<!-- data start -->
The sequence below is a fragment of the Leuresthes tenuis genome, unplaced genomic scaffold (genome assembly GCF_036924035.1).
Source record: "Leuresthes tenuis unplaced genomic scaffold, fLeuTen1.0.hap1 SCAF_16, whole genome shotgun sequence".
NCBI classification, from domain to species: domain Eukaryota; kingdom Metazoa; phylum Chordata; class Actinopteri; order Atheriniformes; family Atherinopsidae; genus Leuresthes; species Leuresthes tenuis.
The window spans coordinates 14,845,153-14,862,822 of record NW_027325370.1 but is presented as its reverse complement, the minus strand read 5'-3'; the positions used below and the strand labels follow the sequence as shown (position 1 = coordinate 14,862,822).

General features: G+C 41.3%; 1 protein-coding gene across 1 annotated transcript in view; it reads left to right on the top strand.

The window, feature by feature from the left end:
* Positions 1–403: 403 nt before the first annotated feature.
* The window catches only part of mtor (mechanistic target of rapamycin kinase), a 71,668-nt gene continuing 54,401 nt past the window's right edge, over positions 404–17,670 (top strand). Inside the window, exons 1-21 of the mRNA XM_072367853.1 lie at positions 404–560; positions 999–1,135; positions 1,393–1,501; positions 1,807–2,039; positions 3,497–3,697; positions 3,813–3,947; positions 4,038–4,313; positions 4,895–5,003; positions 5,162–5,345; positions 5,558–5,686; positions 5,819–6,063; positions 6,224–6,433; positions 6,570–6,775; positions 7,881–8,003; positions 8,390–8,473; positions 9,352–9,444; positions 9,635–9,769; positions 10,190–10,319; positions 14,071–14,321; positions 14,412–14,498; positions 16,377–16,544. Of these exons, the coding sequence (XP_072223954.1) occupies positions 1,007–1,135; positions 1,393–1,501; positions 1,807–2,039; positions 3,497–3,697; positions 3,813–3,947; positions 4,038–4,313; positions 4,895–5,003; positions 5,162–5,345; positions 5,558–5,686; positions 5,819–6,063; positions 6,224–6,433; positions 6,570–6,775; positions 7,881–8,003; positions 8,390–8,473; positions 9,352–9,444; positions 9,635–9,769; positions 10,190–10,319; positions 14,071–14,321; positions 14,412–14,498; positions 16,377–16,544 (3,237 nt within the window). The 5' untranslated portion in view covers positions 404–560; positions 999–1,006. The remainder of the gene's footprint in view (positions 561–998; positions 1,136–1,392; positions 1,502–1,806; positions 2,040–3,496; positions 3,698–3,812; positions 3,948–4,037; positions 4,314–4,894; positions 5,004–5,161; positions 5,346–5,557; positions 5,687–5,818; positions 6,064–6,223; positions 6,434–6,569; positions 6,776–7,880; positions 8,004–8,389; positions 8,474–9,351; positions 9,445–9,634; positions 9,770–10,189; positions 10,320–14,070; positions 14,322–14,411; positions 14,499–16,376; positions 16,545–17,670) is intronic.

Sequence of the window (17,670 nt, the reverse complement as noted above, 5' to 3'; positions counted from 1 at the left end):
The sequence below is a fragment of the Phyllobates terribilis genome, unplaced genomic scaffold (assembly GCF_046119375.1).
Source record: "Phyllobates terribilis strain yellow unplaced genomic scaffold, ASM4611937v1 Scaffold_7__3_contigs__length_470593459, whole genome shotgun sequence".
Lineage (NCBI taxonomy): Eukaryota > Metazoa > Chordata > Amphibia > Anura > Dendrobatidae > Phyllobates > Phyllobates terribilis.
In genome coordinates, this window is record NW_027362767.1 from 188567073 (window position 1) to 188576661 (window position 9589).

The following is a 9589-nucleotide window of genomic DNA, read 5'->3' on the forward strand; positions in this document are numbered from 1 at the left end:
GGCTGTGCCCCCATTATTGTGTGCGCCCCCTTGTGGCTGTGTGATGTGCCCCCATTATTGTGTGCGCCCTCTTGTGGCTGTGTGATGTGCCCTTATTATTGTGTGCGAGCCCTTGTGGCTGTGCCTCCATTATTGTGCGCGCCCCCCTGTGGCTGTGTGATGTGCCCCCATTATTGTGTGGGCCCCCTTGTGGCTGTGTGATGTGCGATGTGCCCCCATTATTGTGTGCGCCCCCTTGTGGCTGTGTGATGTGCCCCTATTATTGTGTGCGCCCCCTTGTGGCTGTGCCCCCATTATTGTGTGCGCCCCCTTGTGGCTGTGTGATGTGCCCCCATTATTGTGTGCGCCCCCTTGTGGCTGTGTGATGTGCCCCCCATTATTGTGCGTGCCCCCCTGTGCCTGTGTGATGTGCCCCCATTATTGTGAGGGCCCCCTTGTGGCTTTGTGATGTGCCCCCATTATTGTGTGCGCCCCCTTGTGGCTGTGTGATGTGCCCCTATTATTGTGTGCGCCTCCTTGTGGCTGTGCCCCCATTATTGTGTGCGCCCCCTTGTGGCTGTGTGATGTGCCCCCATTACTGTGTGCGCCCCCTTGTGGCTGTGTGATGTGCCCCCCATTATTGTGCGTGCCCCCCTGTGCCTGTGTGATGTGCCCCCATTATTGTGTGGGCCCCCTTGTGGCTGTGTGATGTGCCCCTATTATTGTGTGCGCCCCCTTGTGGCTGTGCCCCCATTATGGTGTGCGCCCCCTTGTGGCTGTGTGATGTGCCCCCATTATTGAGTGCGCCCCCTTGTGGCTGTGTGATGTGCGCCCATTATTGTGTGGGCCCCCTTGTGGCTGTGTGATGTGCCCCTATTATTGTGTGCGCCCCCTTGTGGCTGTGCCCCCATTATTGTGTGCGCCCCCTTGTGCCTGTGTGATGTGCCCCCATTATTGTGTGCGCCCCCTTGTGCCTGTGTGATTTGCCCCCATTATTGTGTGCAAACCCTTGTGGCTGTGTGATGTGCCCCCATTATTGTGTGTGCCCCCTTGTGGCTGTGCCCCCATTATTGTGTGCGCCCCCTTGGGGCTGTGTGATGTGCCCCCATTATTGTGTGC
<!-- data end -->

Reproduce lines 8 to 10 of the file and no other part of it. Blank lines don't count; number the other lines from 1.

* The window catches only part of mtor (mechanistic target of rapamycin kinase), a 71,668-nt gene continuing 54,401 nt past the window's right edge, over positions 404–17,670 (top strand). Inside the window, exons 1-21 of the mRNA XM_072367853.1 lie at positions 404–560; positions 999–1,135; positions 1,393–1,501; positions 1,807–2,039; positions 3,497–3,697; positions 3,813–3,947; positions 4,038–4,313; positions 4,895–5,003; positions 5,162–5,345; positions 5,558–5,686; positions 5,819–6,063; positions 6,224–6,433; positions 6,570–6,775; positions 7,881–8,003; positions 8,390–8,473; positions 9,352–9,444; positions 9,635–9,769; positions 10,190–10,319; positions 14,071–14,321; positions 14,412–14,498; positions 16,377–16,544. Of these exons, the coding sequence (XP_072223954.1) occupies positions 1,007–1,135; positions 1,393–1,501; positions 1,807–2,039; positions 3,497–3,697; positions 3,813–3,947; positions 4,038–4,313; positions 4,895–5,003; positions 5,162–5,345; positions 5,558–5,686; positions 5,819–6,063; positions 6,224–6,433; positions 6,570–6,775; positions 7,881–8,003; positions 8,390–8,473; positions 9,352–9,444; positions 9,635–9,769; positions 10,190–10,319; positions 14,071–14,321; positions 14,412–14,498; positions 16,377–16,544 (3,237 nt within the window). The 5' untranslated portion in view covers positions 404–560; positions 999–1,006. The remainder of the gene's footprint in view (positions 561–998; positions 1,136–1,392; positions 1,502–1,806; positions 2,040–3,496; positions 3,698–3,812; positions 3,948–4,037; positions 4,314–4,894; positions 5,004–5,161; positions 5,346–5,557; positions 5,687–5,818; positions 6,064–6,223; positions 6,434–6,569; positions 6,776–7,880; positions 8,004–8,389; positions 8,474–9,351; positions 9,445–9,634; positions 9,770–10,189; positions 10,320–14,070; positions 14,322–14,411; positions 14,499–16,376; positions 16,545–17,670) is intronic.

Sequence of the window (17,670 nt, the reverse complement as noted above, 5' to 3'; positions counted from 1 at the left end):
The sequence below is a fragment of the Phyllobates terribilis genome, unplaced genomic scaffold (assembly GCF_046119375.1).